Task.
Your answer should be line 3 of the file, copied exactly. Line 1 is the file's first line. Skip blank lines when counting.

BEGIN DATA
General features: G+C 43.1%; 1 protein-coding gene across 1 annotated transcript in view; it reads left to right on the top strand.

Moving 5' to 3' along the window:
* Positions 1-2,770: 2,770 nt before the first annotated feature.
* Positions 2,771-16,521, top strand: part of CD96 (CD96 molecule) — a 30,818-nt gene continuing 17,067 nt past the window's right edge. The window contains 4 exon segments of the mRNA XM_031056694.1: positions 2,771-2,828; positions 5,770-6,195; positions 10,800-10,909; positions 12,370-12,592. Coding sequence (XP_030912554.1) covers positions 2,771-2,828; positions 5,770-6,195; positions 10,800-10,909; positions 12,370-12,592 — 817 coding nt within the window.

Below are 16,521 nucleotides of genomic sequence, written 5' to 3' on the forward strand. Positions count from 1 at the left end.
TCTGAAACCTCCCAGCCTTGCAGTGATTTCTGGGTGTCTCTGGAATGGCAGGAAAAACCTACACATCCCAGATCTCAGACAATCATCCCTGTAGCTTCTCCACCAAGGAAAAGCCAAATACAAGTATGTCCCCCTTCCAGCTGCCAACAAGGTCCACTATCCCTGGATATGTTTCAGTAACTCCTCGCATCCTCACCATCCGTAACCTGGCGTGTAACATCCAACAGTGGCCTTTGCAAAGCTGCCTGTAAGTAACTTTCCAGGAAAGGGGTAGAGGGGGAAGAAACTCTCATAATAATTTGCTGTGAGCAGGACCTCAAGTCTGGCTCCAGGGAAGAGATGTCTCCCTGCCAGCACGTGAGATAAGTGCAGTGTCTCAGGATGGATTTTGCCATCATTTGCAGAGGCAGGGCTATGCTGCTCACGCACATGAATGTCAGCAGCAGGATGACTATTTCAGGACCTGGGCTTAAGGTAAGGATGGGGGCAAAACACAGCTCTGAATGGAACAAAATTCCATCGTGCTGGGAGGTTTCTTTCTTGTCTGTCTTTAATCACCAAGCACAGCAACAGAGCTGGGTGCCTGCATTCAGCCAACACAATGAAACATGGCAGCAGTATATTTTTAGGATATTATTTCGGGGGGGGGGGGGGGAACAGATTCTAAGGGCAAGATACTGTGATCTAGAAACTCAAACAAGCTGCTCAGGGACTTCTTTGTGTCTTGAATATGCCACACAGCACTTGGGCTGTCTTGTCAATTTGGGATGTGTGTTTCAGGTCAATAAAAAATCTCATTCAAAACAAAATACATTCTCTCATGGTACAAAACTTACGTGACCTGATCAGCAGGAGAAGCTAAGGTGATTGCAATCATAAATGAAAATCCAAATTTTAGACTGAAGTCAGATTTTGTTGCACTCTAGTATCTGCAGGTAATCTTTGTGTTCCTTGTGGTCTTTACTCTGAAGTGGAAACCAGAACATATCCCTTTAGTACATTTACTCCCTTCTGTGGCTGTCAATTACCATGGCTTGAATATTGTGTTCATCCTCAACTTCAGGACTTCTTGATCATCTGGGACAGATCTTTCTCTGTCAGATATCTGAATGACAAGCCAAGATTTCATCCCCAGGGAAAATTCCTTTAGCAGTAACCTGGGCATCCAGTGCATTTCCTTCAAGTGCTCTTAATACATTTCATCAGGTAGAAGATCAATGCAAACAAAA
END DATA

* Positions 1-2,770: 2,770 nt before the first annotated feature.